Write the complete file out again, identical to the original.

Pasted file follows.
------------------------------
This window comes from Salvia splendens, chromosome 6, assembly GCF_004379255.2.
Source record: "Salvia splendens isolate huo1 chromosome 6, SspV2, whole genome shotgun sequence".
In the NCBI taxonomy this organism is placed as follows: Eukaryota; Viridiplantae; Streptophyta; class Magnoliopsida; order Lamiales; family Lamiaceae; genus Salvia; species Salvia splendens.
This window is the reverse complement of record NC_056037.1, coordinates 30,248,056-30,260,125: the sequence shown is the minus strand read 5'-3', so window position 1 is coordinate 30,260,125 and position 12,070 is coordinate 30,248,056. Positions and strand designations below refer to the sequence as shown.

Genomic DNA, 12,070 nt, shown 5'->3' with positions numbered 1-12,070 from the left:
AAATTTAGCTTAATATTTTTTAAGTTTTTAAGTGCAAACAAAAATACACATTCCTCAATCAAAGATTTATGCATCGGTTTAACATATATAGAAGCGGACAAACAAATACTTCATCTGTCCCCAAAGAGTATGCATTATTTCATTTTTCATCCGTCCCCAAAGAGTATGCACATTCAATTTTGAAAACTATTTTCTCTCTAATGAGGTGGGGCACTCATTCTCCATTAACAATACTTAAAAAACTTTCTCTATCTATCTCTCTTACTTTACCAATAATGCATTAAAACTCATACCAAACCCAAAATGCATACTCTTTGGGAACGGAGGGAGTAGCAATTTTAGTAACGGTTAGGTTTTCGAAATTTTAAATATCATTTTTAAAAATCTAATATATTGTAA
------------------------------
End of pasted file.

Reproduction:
This window comes from Salvia splendens, chromosome 6, assembly GCF_004379255.2.
Source record: "Salvia splendens isolate huo1 chromosome 6, SspV2, whole genome shotgun sequence".
In the NCBI taxonomy this organism is placed as follows: Eukaryota; Viridiplantae; Streptophyta; class Magnoliopsida; order Lamiales; family Lamiaceae; genus Salvia; species Salvia splendens.
This window is the reverse complement of record NC_056037.1, coordinates 30,248,056-30,260,125: the sequence shown is the minus strand read 5'-3', so window position 1 is coordinate 30,260,125 and position 12,070 is coordinate 30,248,056. Positions and strand designations below refer to the sequence as shown.

Genomic DNA, 12,070 nt, shown 5'->3' with positions numbered 1-12,070 from the left:
AAATTTAGCTTAATATTTTTTAAGTTTTTAAGTGCAAACAAAAATACACATTCCTCAATCAAAGATTTATGCATCGGTTTAACATATATAGAAGCGGACAAACAAATACTTCATCTGTCCCCAAAGAGTATGCATTATTTCATTTTTCATCCGTCCCCAAAGAGTATGCACATTCAATTTTGAAAACTATTTTCTCTCTAATGAGGTGGGGCACTCATTCTCCATTAACAATACTTAAAAAACTTTCTCTATCTATCTCTCTTACTTTACCAATAATGCATTAAAACTCATACCAAACCCAAAATGCATACTCTTTGGGAACGGAGGGAGTAGCAATTTTAGTAACGGTTAGGTTTTCGAAATTTTAAATATCATTTTTAAAAATCTAATATATTGTAA